Validation of Low Coverage Whole Genome Sequencing for Mitochondrial DNA Variants Suggests Mitochondrial DNA as a Genetic Cause of Preterm Birth

doi: 10.1002/humu.24279.

Online ahead of print.


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Zeyu Yang et al.

Hum Mutat.



Preterm birth (PTB), or birth that occurs earlier than 37 weeks of gestational age, is a major contributor to infant mortality and neonatal hospitalization. Mutations in the mitochondrial genome (mtDNA) have been linked to various rare mitochondrial disorders, and may be a contributing factor in PTB given that maternal genetic factors have been strongly linked to PTB. However, to date, no study has found a conclusive connection between a particular mtDNA variant and PTB. Given the high mtDNA copy number per cell, an automated pipeline was developed for detecting mtDNA variants using low-pass whole genome sequencing (lcWGS) data. The pipeline was first validated against samples of known heteroplasmy, and then applied to 929 samples from a PTB cohort from diverse ethnic backgrounds with an average gestational age of 27.18 weeks (range: 21-30). Our new pipeline successfully identified haplogroups and a large number of mtDNA variants in this large PTB cohort, including 8 samples carrying known pathogenic variants and 47 samples carrying rare mtDNA variants. These results confirm that lcWGS can be utilized to reliably identify mtDNA variants. These mtDNA variants may make a contribution toward preterm birth in a small proportion of live births. This article is protected by copyright. All rights reserved.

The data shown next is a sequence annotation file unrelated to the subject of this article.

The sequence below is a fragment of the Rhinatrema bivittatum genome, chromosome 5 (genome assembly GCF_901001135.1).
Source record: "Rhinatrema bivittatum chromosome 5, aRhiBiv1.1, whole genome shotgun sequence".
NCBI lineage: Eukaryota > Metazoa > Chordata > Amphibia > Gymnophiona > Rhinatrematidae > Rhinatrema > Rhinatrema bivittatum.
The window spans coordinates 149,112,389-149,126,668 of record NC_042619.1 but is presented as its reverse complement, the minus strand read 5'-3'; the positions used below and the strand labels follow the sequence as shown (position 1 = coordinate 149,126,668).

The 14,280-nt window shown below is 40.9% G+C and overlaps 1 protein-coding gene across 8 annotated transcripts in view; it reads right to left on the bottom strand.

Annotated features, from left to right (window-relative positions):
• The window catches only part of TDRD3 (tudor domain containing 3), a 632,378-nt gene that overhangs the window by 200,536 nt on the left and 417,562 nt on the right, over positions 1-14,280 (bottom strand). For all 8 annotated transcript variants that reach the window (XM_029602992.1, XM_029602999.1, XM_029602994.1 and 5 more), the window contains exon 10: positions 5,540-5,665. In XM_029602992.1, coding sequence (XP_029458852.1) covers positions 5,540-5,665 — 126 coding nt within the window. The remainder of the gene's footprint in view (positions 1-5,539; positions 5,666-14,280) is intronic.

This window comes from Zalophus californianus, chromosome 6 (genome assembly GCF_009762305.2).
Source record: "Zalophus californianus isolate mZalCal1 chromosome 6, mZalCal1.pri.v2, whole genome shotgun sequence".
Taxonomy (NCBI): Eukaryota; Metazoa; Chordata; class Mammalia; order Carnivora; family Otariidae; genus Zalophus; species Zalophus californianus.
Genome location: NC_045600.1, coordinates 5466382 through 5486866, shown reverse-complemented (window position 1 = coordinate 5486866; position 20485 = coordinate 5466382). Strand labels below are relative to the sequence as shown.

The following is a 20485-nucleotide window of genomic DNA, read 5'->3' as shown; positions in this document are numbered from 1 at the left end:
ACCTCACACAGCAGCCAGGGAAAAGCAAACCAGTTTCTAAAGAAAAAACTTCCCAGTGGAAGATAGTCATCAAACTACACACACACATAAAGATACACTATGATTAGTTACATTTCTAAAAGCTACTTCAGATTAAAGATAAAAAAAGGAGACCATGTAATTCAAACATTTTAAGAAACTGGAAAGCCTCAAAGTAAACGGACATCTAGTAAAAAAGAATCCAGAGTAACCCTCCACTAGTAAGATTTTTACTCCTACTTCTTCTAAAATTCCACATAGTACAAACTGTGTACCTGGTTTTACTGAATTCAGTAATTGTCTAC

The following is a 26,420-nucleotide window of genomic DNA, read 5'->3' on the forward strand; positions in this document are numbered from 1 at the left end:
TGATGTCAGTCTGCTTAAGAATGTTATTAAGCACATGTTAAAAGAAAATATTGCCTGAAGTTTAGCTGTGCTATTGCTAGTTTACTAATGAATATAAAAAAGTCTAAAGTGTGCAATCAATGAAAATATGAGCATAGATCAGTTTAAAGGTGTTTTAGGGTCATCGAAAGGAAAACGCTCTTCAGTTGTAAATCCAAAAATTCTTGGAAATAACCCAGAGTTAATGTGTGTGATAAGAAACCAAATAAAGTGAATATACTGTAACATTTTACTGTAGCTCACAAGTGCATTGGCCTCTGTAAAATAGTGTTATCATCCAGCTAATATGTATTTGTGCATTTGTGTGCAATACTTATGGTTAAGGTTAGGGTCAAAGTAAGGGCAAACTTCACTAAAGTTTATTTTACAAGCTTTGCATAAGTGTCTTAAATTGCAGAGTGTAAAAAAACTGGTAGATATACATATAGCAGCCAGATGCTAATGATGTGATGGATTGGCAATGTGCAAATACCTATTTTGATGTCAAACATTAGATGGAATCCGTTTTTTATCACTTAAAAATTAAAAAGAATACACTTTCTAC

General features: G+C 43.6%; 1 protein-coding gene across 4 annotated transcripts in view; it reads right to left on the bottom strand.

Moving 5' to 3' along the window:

Preterm birth; human genetics; low coverage whole genome sequencing; mitochondrial disease; mitochondrial genome.

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